In interpreting our results some consideration must be taken into an account, the proportion of gynecological patients contributed to imbalance of gender distribution as well on percentages of results. The incidence of nausea and vomiting after regional anesthesia (mostly spinal) was insignificant than that reported by Carpenter et al [8] but our sample size was too small.
Our survey confirmed as previously mentioned that female gender, a history of previous postoperative emetic sequel and a history of motion sickness as the most important risk factors as in APFEL score [13]. These items were also included in the risk score model of Palazzo Evans [7]. Obesity showed a minor effect on nausea in females [9].
Smokers had a decreased risk of nausea and vomiting, a fact also observed by Cohen et al [3]. This survey has enhanced our awareness of postoperative sickness and the raised the possibility of recognizing the patients at risk for nausea and vomiting pre-operatively could prevent or at least reduce these adverse symptoms. It would be desirable to have a mnemonic attached to the ‘ideal’ score, something like Abstinence from nicotine, Prior PONV, Female sex, Emesis while travelling, longer than 1 h surgery; as giving APFEL [13].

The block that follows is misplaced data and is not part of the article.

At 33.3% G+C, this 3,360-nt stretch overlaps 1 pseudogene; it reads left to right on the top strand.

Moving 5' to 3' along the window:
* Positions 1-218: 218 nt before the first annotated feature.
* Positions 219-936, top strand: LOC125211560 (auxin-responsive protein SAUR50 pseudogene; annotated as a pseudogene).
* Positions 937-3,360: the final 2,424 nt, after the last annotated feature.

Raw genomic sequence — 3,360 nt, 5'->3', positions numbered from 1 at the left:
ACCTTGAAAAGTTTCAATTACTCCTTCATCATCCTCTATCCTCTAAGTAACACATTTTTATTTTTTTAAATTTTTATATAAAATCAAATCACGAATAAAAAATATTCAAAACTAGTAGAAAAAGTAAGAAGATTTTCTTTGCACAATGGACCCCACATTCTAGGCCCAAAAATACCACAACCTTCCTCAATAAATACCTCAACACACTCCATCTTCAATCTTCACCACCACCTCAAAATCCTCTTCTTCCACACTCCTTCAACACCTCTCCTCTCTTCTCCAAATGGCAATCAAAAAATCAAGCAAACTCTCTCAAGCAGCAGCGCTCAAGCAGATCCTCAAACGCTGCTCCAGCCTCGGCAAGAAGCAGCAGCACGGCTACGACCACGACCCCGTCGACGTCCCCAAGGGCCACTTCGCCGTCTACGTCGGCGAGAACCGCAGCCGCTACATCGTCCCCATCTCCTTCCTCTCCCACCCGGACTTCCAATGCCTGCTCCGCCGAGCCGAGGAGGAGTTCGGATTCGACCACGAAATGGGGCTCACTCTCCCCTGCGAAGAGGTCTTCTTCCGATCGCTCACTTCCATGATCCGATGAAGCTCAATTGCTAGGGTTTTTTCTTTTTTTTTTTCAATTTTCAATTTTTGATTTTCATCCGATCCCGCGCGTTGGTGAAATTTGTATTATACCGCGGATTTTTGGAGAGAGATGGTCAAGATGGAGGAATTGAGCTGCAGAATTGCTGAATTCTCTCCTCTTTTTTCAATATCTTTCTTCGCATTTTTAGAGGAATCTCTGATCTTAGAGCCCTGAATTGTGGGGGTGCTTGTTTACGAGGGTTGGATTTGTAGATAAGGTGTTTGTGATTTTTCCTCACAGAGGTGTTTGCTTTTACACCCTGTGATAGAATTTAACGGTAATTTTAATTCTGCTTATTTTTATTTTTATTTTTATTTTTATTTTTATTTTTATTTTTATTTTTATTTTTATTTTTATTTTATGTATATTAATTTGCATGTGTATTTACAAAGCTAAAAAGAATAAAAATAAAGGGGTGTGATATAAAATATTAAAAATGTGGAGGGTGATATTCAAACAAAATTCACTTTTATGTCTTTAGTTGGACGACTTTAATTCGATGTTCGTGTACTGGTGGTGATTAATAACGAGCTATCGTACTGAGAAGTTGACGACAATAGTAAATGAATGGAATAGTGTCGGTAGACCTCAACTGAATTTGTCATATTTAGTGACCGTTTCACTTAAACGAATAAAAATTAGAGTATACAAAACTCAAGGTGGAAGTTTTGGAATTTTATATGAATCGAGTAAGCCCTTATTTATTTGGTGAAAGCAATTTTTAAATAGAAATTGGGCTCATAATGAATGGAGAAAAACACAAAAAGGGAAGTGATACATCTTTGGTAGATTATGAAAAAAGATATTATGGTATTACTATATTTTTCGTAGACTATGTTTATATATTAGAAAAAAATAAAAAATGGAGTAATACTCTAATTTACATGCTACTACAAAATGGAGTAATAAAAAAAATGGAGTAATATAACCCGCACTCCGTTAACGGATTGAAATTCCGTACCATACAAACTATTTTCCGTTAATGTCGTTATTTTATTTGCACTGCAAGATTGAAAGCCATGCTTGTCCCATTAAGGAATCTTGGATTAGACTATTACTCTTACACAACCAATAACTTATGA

References

www.omicsgroup.org/journals/elevated-interleukin17-levels-in-patients-with-newly-diagnosed-type-2diabetes-mellitus-2168-9652-1000206.php

Tables and Figures at a glance

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Table 1 Table 2 Table 3 Table 4

 

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Table 5 Table 6 Table 7 Table 8

 

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Table 9 Table 10 Table 11
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Review summary

  1. Colby Monroe
    Posted on Aug 30 2016 at 3:35 pm
    Postoperative nausea and vomiting (PONV) continues to be a common complication of surgery. PONV can lead to increased recovery room time, expanded nursing care, and potential hospital admission for day case surgery patients—all factors that may increase total health care costs. The current study is a prospective epidemiological survey to get representative numerical estimates of postoperative nausea and vomiting as perceived by the patient for different types of common surgical procedures in a tertiary care setting.